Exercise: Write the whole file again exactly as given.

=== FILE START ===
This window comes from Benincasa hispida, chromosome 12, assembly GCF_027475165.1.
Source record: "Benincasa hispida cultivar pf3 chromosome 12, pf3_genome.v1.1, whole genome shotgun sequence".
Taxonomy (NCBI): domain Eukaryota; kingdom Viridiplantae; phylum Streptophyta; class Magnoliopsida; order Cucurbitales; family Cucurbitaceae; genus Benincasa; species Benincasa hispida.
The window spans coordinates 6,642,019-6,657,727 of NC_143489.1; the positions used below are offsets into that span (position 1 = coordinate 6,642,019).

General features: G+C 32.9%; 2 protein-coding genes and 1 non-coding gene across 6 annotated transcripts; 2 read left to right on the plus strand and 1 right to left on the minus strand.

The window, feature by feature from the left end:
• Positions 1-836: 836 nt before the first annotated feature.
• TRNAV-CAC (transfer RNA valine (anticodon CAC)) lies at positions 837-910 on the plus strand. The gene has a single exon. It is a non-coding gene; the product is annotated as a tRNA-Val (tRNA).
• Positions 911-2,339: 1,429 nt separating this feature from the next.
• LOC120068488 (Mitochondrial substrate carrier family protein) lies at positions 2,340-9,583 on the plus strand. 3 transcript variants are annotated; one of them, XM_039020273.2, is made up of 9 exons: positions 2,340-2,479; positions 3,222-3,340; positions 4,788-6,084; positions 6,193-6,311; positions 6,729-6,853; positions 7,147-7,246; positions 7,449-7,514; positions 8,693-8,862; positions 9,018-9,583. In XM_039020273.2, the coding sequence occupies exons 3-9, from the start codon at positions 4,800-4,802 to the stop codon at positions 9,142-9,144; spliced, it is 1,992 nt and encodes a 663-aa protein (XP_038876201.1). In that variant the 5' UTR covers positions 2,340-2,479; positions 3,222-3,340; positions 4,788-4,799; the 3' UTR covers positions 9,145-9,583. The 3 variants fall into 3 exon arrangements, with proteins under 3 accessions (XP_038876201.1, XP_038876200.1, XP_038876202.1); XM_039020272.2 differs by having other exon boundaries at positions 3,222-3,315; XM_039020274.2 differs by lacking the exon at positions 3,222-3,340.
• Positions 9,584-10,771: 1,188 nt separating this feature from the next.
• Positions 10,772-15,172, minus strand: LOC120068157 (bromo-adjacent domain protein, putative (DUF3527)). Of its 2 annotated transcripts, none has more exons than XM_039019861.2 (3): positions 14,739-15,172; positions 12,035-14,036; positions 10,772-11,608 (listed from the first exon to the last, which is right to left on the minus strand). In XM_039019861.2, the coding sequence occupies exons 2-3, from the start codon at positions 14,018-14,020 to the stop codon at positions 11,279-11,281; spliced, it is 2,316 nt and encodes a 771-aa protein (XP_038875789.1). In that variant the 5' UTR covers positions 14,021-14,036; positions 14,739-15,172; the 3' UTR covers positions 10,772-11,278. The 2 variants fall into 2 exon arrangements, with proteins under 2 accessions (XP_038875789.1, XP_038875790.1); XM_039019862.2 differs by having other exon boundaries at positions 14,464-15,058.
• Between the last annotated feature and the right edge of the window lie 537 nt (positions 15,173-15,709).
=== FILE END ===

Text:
This window comes from Benincasa hispida, chromosome 12, assembly GCF_027475165.1.
Source record: "Benincasa hispida cultivar pf3 chromosome 12, pf3_genome.v1.1, whole genome shotgun sequence".
Taxonomy (NCBI): domain Eukaryota; kingdom Viridiplantae; phylum Streptophyta; class Magnoliopsida; order Cucurbitales; family Cucurbitaceae; genus Benincasa; species Benincasa hispida.
The window spans coordinates 6,642,019-6,657,727 of NC_143489.1; the positions used below are offsets into that span (position 1 = coordinate 6,642,019).

General features: G+C 32.9%; 2 protein-coding genes and 1 non-coding gene across 6 annotated transcripts; 2 read left to right on the plus strand and 1 right to left on the minus strand.

The window, feature by feature from the left end:
• Positions 1-836: 836 nt before the first annotated feature.
• TRNAV-CAC (transfer RNA valine (anticodon CAC)) lies at positions 837-910 on the plus strand. The gene has a single exon. It is a non-coding gene; the product is annotated as a tRNA-Val (tRNA).
• Positions 911-2,339: 1,429 nt separating this feature from the next.
• LOC120068488 (Mitochondrial substrate carrier family protein) lies at positions 2,340-9,583 on the plus strand. 3 transcript variants are annotated; one of them, XM_039020273.2, is made up of 9 exons: positions 2,340-2,479; positions 3,222-3,340; positions 4,788-6,084; positions 6,193-6,311; positions 6,729-6,853; positions 7,147-7,246; positions 7,449-7,514; positions 8,693-8,862; positions 9,018-9,583. In XM_039020273.2, the coding sequence occupies exons 3-9, from the start codon at positions 4,800-4,802 to the stop codon at positions 9,142-9,144; spliced, it is 1,992 nt and encodes a 663-aa protein (XP_038876201.1). In that variant the 5' UTR covers positions 2,340-2,479; positions 3,222-3,340; positions 4,788-4,799; the 3' UTR covers positions 9,145-9,583. The 3 variants fall into 3 exon arrangements, with proteins under 3 accessions (XP_038876201.1, XP_038876200.1, XP_038876202.1); XM_039020272.2 differs by having other exon boundaries at positions 3,222-3,315; XM_039020274.2 differs by lacking the exon at positions 3,222-3,340.
• Positions 9,584-10,771: 1,188 nt separating this feature from the next.
• Positions 10,772-15,172, minus strand: LOC120068157 (bromo-adjacent domain protein, putative (DUF3527)). Of its 2 annotated transcripts, none has more exons than XM_039019861.2 (3): positions 14,739-15,172; positions 12,035-14,036; positions 10,772-11,608 (listed from the first exon to the last, which is right to left on the minus strand). In XM_039019861.2, the coding sequence occupies exons 2-3, from the start codon at positions 14,018-14,020 to the stop codon at positions 11,279-11,281; spliced, it is 2,316 nt and encodes a 771-aa protein (XP_038875789.1). In that variant the 5' UTR covers positions 14,021-14,036; positions 14,739-15,172; the 3' UTR covers positions 10,772-11,278. The 2 variants fall into 2 exon arrangements, with proteins under 2 accessions (XP_038875789.1, XP_038875790.1); XM_039019862.2 differs by having other exon boundaries at positions 14,464-15,058.
• Between the last annotated feature and the right edge of the window lie 537 nt (positions 15,173-15,709).